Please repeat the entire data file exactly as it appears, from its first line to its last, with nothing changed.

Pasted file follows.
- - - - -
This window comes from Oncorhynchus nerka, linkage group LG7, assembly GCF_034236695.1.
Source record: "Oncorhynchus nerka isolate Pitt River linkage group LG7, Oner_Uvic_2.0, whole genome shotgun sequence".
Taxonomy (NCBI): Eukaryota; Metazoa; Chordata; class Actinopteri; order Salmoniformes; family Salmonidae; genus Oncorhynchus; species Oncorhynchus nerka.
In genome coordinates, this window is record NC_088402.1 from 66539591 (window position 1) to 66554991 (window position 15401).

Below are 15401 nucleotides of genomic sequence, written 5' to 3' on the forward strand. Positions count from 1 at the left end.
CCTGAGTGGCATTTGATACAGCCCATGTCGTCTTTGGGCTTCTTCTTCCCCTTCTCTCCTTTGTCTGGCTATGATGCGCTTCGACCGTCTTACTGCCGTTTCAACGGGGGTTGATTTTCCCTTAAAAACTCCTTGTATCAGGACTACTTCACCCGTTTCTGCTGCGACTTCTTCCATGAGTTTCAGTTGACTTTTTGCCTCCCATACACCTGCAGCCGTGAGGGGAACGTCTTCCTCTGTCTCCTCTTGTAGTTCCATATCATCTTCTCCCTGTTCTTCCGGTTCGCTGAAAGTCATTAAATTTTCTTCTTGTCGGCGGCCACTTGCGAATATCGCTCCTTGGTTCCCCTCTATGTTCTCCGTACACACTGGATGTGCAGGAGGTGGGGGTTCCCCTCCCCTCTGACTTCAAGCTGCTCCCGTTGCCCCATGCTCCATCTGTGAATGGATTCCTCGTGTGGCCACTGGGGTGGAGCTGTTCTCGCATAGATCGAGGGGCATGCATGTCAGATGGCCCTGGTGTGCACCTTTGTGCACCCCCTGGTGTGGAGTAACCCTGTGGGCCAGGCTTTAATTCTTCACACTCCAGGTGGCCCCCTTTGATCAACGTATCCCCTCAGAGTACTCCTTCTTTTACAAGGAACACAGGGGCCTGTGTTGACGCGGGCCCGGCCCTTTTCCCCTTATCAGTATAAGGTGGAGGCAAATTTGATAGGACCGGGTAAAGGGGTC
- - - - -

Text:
This window comes from Oncorhynchus nerka, linkage group LG7, assembly GCF_034236695.1.
Source record: "Oncorhynchus nerka isolate Pitt River linkage group LG7, Oner_Uvic_2.0, whole genome shotgun sequence".
Taxonomy (NCBI): Eukaryota; Metazoa; Chordata; class Actinopteri; order Salmoniformes; family Salmonidae; genus Oncorhynchus; species Oncorhynchus nerka.
In genome coordinates, this window is record NC_088402.1 from 66539591 (window position 1) to 66554991 (window position 15401).

Below are 15401 nucleotides of genomic sequence, written 5' to 3' on the forward strand. Positions count from 1 at the left end.
CCTGAGTGGCATTTGATACAGCCCATGTCGTCTTTGGGCTTCTTCTTCCCCTTCTCTCCTTTGTCTGGCTATGATGCGCTTCGACCGTCTTACTGCCGTTTCAACGGGGGTTGATTTTCCCTTAAAAACTCCTTGTATCAGGACTACTTCACCCGTTTCTGCTGCGACTTCTTCCATGAGTTTCAGTTGACTTTTTGCCTCCCATACACCTGCAGCCGTGAGGGGAACGTCTTCCTCTGTCTCCTCTTGTAGTTCCATATCATCTTCTCCCTGTTCTTCCGGTTCGCTGAAAGTCATTAAATTTTCTTCTTGTCGGCGGCCACTTGCGAATATCGCTCCTTGGTTCCCCTCTATGTTCTCCGTACACACTGGATGTGCAGGAGGTGGGGGTTCCCCTCCCCTCTGACTTCAAGCTGCTCCCGTTGCCCCATGCTCCATCTGTGAATGGATTCCTCGTGTGGCCACTGGGGTGGAGCTGTTCTCGCATAGATCGAGGGGCATGCATGTCAGATGGCCCTGGTGTGCACCTTTGTGCACCCCCTGGTGTGGAGTAACCCTGTGGGCCAGGCTTTAATTCTTCACACTCCAGGTGGCCCCCTTTGATCAACGTATCCCCTCAGAGTACTCCTTCTTTTACAAGGAACACAGGGGCCTGTGTTGACGCGGGCCCGGCCCTTTTCCCCTTATCAGTATAAGGTGGAGGCAAATTTGATAGGACCGGGTAAAGGGGTC